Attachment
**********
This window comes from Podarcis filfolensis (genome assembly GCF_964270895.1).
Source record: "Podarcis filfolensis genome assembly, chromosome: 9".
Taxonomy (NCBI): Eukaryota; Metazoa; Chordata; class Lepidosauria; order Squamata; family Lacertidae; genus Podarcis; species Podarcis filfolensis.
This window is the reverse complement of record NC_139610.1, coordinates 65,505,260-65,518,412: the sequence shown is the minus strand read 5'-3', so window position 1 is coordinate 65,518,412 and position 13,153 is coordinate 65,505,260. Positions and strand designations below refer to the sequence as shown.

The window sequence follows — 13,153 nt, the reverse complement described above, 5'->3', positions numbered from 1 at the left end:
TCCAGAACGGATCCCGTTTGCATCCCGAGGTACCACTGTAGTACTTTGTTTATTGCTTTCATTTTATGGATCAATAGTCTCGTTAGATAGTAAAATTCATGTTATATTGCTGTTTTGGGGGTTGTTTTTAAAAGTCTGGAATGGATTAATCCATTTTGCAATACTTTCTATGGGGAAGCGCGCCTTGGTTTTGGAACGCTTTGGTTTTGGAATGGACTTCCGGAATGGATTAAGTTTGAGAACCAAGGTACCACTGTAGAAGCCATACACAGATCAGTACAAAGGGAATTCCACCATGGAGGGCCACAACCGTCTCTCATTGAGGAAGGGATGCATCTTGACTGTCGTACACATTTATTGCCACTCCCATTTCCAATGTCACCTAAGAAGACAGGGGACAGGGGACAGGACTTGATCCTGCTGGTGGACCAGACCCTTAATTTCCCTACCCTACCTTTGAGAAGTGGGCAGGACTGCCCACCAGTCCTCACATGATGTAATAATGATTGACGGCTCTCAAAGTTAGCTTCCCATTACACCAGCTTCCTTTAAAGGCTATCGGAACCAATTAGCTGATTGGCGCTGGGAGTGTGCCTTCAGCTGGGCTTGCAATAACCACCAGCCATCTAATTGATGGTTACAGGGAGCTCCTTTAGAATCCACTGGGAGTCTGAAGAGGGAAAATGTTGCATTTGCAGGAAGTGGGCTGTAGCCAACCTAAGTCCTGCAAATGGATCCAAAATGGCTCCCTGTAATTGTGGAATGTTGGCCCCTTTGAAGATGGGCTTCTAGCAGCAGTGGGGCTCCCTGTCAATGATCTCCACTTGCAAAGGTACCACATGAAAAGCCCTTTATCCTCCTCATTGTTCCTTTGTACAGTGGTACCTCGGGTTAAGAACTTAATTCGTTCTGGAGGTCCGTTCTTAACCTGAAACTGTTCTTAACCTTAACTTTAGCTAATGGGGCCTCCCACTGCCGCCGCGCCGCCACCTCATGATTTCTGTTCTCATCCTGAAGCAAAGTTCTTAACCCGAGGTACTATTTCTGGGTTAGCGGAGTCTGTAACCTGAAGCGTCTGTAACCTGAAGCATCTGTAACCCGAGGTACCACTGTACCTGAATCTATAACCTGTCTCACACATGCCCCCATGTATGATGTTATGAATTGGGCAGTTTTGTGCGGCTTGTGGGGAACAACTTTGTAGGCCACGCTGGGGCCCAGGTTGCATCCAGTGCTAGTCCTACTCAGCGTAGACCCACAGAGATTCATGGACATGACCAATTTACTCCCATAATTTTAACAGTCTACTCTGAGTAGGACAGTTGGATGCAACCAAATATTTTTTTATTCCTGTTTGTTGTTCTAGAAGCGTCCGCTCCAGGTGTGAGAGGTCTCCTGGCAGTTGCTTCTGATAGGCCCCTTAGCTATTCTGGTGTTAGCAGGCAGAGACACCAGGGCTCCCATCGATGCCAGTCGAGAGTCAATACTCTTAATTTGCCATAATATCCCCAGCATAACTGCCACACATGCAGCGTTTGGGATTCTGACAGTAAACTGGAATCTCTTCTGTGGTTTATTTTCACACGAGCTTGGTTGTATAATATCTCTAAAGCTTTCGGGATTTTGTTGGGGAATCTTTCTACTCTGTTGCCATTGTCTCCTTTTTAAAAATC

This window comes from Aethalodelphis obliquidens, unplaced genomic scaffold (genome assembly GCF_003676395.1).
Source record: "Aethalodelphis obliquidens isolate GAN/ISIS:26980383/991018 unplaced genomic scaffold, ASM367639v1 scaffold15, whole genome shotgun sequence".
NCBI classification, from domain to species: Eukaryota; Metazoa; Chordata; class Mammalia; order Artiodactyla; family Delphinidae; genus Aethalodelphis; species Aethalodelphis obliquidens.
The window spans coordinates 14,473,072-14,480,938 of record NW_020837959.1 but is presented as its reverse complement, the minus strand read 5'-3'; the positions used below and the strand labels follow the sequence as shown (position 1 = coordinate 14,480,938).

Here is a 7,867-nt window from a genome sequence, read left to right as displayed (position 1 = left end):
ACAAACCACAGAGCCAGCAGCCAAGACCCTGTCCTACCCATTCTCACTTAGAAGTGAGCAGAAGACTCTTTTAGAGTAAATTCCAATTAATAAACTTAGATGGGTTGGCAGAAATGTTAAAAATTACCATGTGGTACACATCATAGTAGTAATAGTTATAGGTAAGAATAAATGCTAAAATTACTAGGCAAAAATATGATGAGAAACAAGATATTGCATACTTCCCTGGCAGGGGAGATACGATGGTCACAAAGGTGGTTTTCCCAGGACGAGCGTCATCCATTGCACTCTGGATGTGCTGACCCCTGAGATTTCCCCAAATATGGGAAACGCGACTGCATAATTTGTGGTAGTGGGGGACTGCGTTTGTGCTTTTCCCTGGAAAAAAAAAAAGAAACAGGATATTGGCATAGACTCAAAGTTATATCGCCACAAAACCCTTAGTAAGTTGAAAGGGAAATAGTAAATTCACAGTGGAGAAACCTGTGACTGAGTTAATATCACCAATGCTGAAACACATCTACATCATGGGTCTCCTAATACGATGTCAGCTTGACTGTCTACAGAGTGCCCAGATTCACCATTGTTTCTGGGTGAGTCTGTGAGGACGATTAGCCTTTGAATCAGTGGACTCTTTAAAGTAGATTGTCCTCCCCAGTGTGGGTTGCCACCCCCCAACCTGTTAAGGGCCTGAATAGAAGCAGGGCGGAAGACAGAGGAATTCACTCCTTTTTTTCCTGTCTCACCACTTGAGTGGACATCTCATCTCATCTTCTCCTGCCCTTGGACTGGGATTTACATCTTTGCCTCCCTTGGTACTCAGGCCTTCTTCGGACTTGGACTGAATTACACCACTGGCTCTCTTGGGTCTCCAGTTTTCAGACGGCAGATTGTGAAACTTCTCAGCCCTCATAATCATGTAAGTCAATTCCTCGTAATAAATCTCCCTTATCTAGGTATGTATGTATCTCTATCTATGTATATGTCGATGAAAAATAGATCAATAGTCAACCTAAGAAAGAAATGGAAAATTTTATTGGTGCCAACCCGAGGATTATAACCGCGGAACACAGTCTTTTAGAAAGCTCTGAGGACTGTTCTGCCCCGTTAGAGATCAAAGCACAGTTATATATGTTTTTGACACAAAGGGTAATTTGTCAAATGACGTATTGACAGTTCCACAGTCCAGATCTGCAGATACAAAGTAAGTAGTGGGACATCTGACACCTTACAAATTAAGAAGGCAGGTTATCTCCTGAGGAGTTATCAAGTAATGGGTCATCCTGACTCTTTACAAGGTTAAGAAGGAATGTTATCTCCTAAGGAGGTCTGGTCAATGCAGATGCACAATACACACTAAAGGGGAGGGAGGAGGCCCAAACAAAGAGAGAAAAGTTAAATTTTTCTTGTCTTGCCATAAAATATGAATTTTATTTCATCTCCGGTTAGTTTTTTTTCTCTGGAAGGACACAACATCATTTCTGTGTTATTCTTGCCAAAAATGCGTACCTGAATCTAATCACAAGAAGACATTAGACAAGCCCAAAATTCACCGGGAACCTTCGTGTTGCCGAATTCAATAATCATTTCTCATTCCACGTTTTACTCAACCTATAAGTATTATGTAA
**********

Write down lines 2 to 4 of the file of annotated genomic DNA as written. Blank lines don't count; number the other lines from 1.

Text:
Source record: "Podarcis filfolensis genome assembly, chromosome: 9".
Taxonomy (NCBI): Eukaryota; Metazoa; Chordata; class Lepidosauria; order Squamata; family Lacertidae; genus Podarcis; species Podarcis filfolensis.
This window is the reverse complement of record NC_139610.1, coordinates 65,505,260-65,518,412: the sequence shown is the minus strand read 5'-3', so window position 1 is coordinate 65,518,412 and position 13,153 is coordinate 65,505,260. Positions and strand designations below refer to the sequence as shown.